DNA and chromosomes in living cells of both bacteria and eukaryotes associate wit proteins that continuously bind and dissociate. Some proteins affect local structure (such as histones and histone-like proteins), whereas others act globally to compact whole chromosomal segments (such as CCCTC-binding factors).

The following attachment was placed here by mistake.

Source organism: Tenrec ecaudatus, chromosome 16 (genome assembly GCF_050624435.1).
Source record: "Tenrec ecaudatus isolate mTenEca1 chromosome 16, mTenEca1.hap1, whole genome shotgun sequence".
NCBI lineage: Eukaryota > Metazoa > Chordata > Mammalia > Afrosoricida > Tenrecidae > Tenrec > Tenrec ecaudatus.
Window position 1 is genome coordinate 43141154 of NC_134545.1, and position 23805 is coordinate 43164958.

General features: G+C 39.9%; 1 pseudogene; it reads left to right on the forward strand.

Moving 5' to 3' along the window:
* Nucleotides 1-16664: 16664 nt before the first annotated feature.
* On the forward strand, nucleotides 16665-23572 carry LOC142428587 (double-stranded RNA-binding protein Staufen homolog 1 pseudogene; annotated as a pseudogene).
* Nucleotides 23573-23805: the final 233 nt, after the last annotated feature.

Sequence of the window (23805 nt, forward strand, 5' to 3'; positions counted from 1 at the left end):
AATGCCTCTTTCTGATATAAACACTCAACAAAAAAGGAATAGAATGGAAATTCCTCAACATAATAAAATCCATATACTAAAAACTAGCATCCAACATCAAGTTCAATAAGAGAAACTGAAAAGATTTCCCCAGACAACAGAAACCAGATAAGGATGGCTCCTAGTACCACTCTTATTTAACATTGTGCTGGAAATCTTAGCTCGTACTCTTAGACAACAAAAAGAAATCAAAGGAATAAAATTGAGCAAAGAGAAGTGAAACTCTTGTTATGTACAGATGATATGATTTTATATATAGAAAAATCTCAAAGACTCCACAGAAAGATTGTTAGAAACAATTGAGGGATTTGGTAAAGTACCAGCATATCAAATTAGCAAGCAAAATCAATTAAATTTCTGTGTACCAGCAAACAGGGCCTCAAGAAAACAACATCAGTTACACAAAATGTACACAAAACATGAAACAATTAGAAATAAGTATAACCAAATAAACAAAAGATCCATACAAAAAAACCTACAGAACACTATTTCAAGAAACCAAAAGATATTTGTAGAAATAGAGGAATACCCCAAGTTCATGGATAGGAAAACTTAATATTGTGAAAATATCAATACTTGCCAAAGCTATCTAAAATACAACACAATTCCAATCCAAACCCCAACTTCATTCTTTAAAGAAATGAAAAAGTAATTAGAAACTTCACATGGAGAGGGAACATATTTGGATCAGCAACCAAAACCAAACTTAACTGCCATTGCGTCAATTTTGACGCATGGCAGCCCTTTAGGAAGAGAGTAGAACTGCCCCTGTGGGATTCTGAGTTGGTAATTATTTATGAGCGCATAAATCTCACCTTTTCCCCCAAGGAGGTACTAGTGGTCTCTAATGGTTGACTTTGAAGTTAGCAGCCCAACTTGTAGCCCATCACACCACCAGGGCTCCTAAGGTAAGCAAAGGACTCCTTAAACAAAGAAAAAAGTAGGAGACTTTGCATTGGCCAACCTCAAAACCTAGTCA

I will first show and discuss some results from Brownian dynamics simulations which include both DNA and its associating proteins. We will show that non-specific proteins have a generic tendency to cluster, and discuss the relevance of this finding to DNA in vivo. We will then present simulations of chromatin and chromosome folding in mammalian nuclei, in the presence of proteins with a sequence-dependent affinity for the chromatin fibre. While our simulations are based simply on 1D bioinformatic data on the DNA-protein binding landscape, they can accurately predict contact maps and 3D chromosome conformations, as assessed experimentally via chromosome conformation capture techniques (such as Hi-C and Capture-C).